Death and the Minutemen in The Badlands

Esteban Writes from Somewhere

The flat plains of South Dakota suddenly descend into the Missouri river and after crossing it the horizon changes dramatically until it breaks into the Badlands. “They should actually be called ‘the pretty-cool-lands,’” I tell Autumn, who rolls her eyes at me. “You missed the opportunity to call them Badass-lands,” she responds, walking away in search of a quieter place to see them. Damn, she’s right as usual.  
The Bad-ass-lands aggressive landscape consists of silver formations that cut through the green and blue horizon with the fury of a punk song. From their trails I feel like I’m a particle zoomed into the crevices of an old elephant’s skin.
The hills at the badlands hold the secret to earth’s millions of years of existence. There are yellow, silver, red, and white lines in these mounds, all geological layers lining up from mound to mound confirming earth’s age like the rings of a tree. The presence and absence of water and its lifeforms fossilized forever into strips.
Despite their testimony of unfathomable past times the Badlands also present signs of fragility: when standing among them you can see their cracks and the sediments they shed with each rainfall as a testimony of their disintegration. It’s a pretty little exercise, to compare your own brief existence as a fragment of a second in the life of these rocks. If those geological formations were shown in a fast forwarded video we would see the water flowing and draining and flowing again, the mountains rising and deflating like pimples, and somewhere in the middle I could try to press the “pause” button to see the moment we all stood among them with our mouths open, but probably couldn’t find us as those VHS remote control wheels are really tricky to operate.
We should try to be okay with being minuscule and accept our existence as a blink among mountains. A speck of dust in the next layer. Knowing that I will die is terrifying, but paradoxically there’s a sense of relief in the certainty of those mountain layers, their ability to continue with their million-old formations, and the new creatures that will roam them long after we’re all gone. And that’s how I would’ve liked to feel when I visited.
Here’s the tricky part: Latest reports on global warming assure that our collective irresponsibility will cause irreversible damage to the prairies around this place and these layers. Autumn shares a report from the Audubon society, which claims that in 30 years the ecosystem of the place will irreversibly change. “My nieces and nephews won’t be able to experience this,” She tells me while looking out a viewpoint. In a hundred years or so of industrial progress we have managed to scorch the earth to the point where even the testimony of its existence is in peril. This is one of the worst things we’ve done, almost as bad as adding artificial flavors to coffee. Layers of millions of years of water and fossilized life that will collapse in the geological equivalent of a nano-second because of our irresponsibility? Now that’s what I call truly terrifying death.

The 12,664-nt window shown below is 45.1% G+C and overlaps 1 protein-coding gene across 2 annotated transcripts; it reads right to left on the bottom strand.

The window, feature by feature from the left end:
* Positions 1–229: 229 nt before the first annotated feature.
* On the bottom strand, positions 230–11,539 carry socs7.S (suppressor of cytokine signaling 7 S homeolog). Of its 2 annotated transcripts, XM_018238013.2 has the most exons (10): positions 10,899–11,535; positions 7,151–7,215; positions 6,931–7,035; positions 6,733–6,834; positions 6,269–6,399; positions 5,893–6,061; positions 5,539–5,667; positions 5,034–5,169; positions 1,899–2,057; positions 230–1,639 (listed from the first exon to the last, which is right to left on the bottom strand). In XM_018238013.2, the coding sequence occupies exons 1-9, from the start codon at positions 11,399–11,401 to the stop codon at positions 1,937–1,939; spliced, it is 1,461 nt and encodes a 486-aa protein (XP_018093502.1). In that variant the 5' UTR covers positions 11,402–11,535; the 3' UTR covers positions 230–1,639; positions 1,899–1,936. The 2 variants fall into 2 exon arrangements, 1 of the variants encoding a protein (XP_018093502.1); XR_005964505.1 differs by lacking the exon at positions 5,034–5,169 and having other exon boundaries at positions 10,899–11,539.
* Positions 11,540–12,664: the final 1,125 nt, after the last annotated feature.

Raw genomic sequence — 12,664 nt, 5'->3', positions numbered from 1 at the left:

A couple of miles down the road, away from the silver edges and in the flat nothingness of the prairie lies the Minuteman museum. During the height of the Cold War the US established several nuclear sites with atomic rockets capable of destroying the entire planet in less than 30 minutes. Russia had a similar arsenal, of course. To me, the idea of mutually assured destruction was not only shocking in its ability to obliterate all life, but in the fact that the decision to end it all was (is) in the hands of a couple of human beings sitting next to a telephone and a couple of buttons.  
The site tells stories of how close we got a couple of times to complete annihilation if it weren’t for some operators in submarines who refused to follow orders when correctly guessing their radars may be wrong. I would love to meet the man who made the mistake to play a rehearsal tape in a real control room and almost started Armageddon. “Whoopsie!” He probably said to the disapproving grin of his commanding officer. “You little rascal, you!” he must have reprimanded, with his fists in his waist.